Waterstones in Edinburgh

It’s a listed Victorian building with three levels, a coffee shop at the top (with a view of the Edinburgh castle), the young adult section in the middle (most visited with my friends) and the ground-breaking works of literature on the first floor (to lure people in). The middle floor is also used for book signings. I’ve met John and Carole Barrowman for their book Conjuror and Anthony Daniels for his book I am C-3PO. So I do splurge from time to time on full priced books, especially as they have a ‘once you’ve bought 10 books you get £10 to spend in store with their membership scheme. I know, I fall for it every time.

Meeting John and Carole Barrowman (left) Meeting Anthony Daniels (right)

My Treasure Finding Bookstores

I think now you’ve got a very good understanding of why I think books are a thrift find. So, where are my top three favourite ‘treasure finding’ bookstores?

3. Oxfam

Oxfam bookstore in Edinburgh

This charity shop recently opened a bookstore separate to it’s main shop. I love this shop in particular because most of their books are actually kept in pretty good nick, and the way they are displayed isn’t like a car boot sale or a stall. That’s a pet peeve of mine because so many people just chuck books in a box haphazardly without considering the physical damage it’s doing. Even though it’s not a relaxing place to sit and read the people are always so friendly and their range of books are usually an interesting selection so it’s fun to just even window shop. I found a book collection of Enid Blyton’s The Wishing Chair in Oxfam Books which I recognised as my mum’s childhood favourite. Spent £2 on it and it made my mum’s day.

2. Blackwells

Retro Art of Blackwells - Icon in Edinburgh

What I love about Blackwells is how diverse it is. They have their full priced books and merch which is uniquely selected and then with their second-hand books they have a lot of hidden gems; exclusive works and books that would have taken a lot of digging into history to find. It’s a bit like walking down a muggle street only to walk straight into Flourish and Blotts from Harry Potter's Diagon Alley. It’s also a bit like an affordable Waterstones.

1. Barter Books

The inside of the magnificent Barter Books

Probably the most unique bookstore I have every visited – I would call it a thrift find in itself. Barter Books used to be a train station until it was converted into one of the most magnificent second-hand bookstores in Britain. The inside is a bookworm's dream. It’s got rows and rows of just one category of books, and the best part is that every single book in that store is second-hand and unique. I spent a solid 3/4 hours there in one go and would have stayed longer if it wasn’t for their closing hours. There’s gorgeous seating in the centre where you can sit and read at your own leisure and their café – Station Buffet – before being discovered was a hidden room that had been left derelict since the last train left the station nearly half a century ago. The shop just goes on for miles. Don’t believe me? Look at the floor plan and see the book categories on their website – it’s one of the most gorgeous bookstores on the planet, and it alone is a thrift find.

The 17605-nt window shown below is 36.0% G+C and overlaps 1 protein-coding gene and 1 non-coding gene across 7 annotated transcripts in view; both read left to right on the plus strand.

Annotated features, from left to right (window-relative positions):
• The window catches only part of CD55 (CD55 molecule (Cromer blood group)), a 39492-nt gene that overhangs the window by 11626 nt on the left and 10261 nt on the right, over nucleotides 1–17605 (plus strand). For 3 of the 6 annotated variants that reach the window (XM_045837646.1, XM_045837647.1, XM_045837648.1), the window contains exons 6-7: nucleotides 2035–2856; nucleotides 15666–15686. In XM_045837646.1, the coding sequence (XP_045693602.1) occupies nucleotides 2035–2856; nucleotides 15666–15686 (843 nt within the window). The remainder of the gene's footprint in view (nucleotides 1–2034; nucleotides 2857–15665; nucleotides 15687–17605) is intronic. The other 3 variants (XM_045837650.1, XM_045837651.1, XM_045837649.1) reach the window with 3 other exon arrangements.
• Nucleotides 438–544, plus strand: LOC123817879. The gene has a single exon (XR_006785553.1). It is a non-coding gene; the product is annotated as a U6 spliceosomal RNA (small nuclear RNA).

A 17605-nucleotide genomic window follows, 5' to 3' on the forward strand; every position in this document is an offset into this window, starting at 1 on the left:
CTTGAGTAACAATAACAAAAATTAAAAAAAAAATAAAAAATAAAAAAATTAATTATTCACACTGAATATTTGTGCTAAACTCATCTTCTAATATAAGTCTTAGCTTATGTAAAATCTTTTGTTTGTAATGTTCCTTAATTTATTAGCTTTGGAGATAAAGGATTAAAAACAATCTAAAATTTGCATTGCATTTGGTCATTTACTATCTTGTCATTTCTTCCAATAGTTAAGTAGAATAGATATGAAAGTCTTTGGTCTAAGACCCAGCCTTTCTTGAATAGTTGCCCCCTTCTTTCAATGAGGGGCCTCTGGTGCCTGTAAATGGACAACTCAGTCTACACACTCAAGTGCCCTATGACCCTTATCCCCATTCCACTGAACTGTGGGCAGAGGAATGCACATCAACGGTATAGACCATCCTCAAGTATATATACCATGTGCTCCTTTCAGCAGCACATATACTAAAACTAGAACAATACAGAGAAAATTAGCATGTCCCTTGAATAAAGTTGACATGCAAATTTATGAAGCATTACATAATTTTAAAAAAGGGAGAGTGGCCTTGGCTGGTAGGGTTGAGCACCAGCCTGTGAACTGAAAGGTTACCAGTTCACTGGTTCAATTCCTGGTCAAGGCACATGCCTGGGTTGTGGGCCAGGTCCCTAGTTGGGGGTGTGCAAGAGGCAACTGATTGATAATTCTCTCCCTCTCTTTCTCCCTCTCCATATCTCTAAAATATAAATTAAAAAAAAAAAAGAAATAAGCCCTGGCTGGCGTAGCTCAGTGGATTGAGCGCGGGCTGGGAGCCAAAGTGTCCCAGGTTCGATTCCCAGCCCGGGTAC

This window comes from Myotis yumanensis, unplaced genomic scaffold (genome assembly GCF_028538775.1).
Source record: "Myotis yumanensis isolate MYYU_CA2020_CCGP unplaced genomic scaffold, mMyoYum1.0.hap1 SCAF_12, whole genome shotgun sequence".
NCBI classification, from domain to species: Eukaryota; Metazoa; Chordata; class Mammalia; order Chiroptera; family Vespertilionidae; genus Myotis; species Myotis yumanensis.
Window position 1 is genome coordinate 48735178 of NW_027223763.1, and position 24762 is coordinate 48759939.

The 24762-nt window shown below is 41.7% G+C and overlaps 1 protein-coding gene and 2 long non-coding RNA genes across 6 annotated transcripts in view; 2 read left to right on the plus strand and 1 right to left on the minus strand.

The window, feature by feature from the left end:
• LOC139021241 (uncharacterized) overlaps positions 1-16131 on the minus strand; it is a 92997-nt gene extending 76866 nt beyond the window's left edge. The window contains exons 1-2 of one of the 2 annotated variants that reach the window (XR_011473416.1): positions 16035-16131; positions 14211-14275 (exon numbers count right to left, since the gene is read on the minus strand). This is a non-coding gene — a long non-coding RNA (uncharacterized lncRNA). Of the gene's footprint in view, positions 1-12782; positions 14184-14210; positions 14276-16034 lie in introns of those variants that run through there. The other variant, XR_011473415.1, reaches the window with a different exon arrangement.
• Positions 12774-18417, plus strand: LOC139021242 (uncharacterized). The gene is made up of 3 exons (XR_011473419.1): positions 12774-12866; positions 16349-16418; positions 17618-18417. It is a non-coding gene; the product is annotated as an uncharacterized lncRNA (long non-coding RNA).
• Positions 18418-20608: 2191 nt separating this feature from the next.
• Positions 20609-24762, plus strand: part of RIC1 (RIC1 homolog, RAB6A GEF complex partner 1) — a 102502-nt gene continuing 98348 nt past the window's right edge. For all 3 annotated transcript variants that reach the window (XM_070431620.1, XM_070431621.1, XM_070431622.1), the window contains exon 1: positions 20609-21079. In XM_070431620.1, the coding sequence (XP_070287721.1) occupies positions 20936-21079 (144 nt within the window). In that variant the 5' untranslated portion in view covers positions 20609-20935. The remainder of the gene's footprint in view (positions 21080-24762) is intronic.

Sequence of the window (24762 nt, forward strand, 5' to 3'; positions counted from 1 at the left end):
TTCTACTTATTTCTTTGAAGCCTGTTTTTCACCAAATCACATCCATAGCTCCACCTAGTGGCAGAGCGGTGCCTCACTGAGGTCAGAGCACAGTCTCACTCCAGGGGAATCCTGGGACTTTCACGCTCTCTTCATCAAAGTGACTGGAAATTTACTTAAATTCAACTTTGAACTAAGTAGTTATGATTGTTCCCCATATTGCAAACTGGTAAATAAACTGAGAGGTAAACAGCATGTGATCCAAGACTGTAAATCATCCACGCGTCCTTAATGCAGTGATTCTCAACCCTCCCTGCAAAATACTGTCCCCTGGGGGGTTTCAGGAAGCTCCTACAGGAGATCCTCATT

Book store layout

My Thrift Book Finds

This was probably one of the most difficult tasks I have had to do, but I narrowed down my books to my top five thrift finds amongst them. Yikes.

Outliers the Story of Success by Malcom Gladwell

A real gem, Outliers is a fantastic book full of inspirational advice, support and aid to becoming successful in which ever field you are working towards. Gladwell's ‘story of success’ is comprehensive to multiple different goals and aspirations. I spent £5, second-hand, and it has been one of the best book purchases. It uses a lot of entrepreneurial mindsets and applies it to everyday goals so that you can see even mundane tasks or journeys have potential to become great.

“Malcom Gladwell looks at everyone from rock stars to professional athletes, software billionaires to scientific geniuses, to show that the story of success is far more surprising than we could ever have imagined. He reveals that it’s as much about where we’re from and what we do, as who we are – and that no one, not even a genius, ever makes it alone”

This is my best thrift book find – I paid a meagre fiver and gained the knowledge to potential success.

The Art of Voice Acting: Fourth Edition by James R. Alburger

For the career in which I wish to pursue, this book has become my gospel. Now, in all honesty I didn’t actually buy it, I got it as a birthday gift – from request – but what was paid was £30 and I have unlocked knowledge and in turn the confidence to move forward up the path that I have always wanted to pursue but never knew how. I have learnt how to find the right course to study and which equipment I should get to create my home studio. In fact, the book references Outliers The Story of Success a couple of times which for me is proof enough that both have been very worthwhile and hugely profitable purchases. The Art of Voice Acting has become one of my all time favourite books. The insight is remarkable and for once the writer really brings you and your life into the story instead of rambling on and on about their life and their success without making you feel involved. It’s all about me and how I can become the best version of myself. It’s like for the first time a book believes in me.

Doctor Who The Writer’s Tale: The Untold Story of the BBC Series and

Doctor Who The Writer’s Tale: The Final Chapter by Russel T Davis and Benjamin Cook